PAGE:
Fighting for a U.S. federal budget that prioritizes peace, economic security and shared prosperity
For the 11th year in a row, the U.S. government is about to enter a new fiscal year without a budget. In fact, the year may begin without even a stop-gap spending measure, which would result in a government shutdown.
Congress is broken, and we're angry. We are working with partner organizations to send the following jointly-signed letter to our lawmakers in Washington D.C.
October 1, 2013
Speaker of the House John Boehner
Office of the Speaker
H-232 The Capitol
Washington, DC 20515
Senate Majority Leader Harry Reid
522 Hart Senate Office Building
Washington, DC 20510
Dear Speaker Boehner and Majority Leader Reid
Congress has failed to meet its appropriations deadline of October 1, leading to a government shutdown. For the past decade, not once has Congress passed all 12 appropriations bills on time, relying heavily on emergency budgeting by continuing resolution (C.R.). This trend undermines the transparency of the appropriations process and hurts Americans’ ability to influence how their tax dollars are spent.
Government shutdowns and the uncertainty of crisis government-by-C.R. have many negative effects, but the damage done to the transparency of the appropriations process is possibly the most insidious. In the interest of sound democratic process, we strongly urge you and your colleagues to recommit to an appropriations process that is open and transparent.
Instead of taking seriously their appropriations responsibilities, the 113th Congress has been historically unproductive, both in terms of the quantity and the substance of passed legislation. Among the very few bills passed were legislation specifying the size of blank coins to be stamped into souvenirs for the Baseball Hall of Fame, the Freedom to Fish Act, and legislation renaming a bridge in St. Louis. The time spent on these less-than-remarkable accomplishments points to a lack of seriousness on the part of Congress regarding its most essential function in our system of divided government: budgeting and appropriating funds to execute the people’s business.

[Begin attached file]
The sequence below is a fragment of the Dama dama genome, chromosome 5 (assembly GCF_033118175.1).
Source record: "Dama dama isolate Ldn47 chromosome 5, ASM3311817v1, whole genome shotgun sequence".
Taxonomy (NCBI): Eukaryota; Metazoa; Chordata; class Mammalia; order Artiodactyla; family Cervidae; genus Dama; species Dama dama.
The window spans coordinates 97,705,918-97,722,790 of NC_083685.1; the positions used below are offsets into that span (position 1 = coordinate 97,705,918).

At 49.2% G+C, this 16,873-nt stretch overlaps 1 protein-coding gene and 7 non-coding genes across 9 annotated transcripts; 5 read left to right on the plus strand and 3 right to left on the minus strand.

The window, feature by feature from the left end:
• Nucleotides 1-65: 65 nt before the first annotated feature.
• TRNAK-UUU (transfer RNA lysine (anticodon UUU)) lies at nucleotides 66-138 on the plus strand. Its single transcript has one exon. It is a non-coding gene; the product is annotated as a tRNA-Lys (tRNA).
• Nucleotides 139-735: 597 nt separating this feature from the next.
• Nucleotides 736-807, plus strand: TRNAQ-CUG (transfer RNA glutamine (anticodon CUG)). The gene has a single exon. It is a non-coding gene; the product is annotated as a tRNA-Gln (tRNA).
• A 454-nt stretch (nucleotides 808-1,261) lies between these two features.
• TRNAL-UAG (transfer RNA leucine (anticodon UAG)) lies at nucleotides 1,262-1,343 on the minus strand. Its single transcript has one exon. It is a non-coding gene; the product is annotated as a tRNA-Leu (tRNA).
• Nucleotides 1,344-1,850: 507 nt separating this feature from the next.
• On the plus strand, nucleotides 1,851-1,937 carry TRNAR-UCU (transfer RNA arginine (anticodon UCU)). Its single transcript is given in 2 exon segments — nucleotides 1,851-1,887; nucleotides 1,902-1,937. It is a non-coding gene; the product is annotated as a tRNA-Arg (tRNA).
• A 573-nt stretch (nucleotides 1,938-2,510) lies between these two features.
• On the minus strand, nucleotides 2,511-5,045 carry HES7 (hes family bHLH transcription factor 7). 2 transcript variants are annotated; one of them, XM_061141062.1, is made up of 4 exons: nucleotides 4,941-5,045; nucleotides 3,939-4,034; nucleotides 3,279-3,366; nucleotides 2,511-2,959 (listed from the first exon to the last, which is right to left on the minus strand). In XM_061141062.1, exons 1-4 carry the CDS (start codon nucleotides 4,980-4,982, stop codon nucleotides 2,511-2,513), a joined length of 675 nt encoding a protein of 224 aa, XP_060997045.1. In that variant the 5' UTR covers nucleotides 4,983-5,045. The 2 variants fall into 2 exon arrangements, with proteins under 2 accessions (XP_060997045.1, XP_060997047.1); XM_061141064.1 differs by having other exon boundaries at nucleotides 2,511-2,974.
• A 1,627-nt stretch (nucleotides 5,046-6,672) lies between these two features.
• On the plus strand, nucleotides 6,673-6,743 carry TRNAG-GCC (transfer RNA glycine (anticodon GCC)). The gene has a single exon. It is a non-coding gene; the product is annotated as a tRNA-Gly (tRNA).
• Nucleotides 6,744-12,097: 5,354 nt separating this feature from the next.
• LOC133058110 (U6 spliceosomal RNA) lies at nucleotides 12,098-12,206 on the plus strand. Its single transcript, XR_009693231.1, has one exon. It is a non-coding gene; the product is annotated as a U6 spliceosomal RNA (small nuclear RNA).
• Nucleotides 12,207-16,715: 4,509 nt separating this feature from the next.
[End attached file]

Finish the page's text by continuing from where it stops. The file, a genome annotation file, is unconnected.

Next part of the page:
The erosion of the regular appropriations process over time becomes glaringly obvious when the facts of the past decade are considered.
For the past 10 years:
This trend illustrates an ongoing departure from the right of Americans to participate in a core part of our democratic process.
Citizens need and deserve an appropriations process that is predictable and clear so they can weigh in with their priorities. The appropriations process should allow funding proposals to progress through the various appropriating bodies of the legislative branch toward final passage and resolution, providing opportunities for the public to learn about and influence the legislation along the way. Continuing resolutions cobbled together to avoid government shutdown bypass the input of citizens, and thus endanger our democratic process.
We advise Members of Congress and senators to ask themselves, “If my constituents wanted to influence the last-minute appropriations we attempted to avoid this shutdown, how would they have done so?” We suspect an answer to such a question would be hard to give.
A return to the regular federal appropriations process would not only strengthen our democracy but also help restore Americans’ faith in Congress as an institution, which is at its nadir.
The undersigned organizations strongly urge Congress to prioritize their constitutional responsibility to make appropriations and to do so in a clear, transparent and accountable process so that the American people can exercise their right and responsibility to oversee and influence how their tax dollars are spent.
National Priorities Project
Co-Founder & Executive Director
President & CEO
Center for Effective Government
cc: House Appropriations Committee Chairman Harold Rogers (R-Ky.)
Senate Appropriations Committee Chairwoman Barbara Mikulski (D-Md.)
House Appropriations Committee Ranking Member Nita Lowey (D-N.Y.)
Senate Appropriations Committee Vice Chairman Richard Shelby (R-Ala.)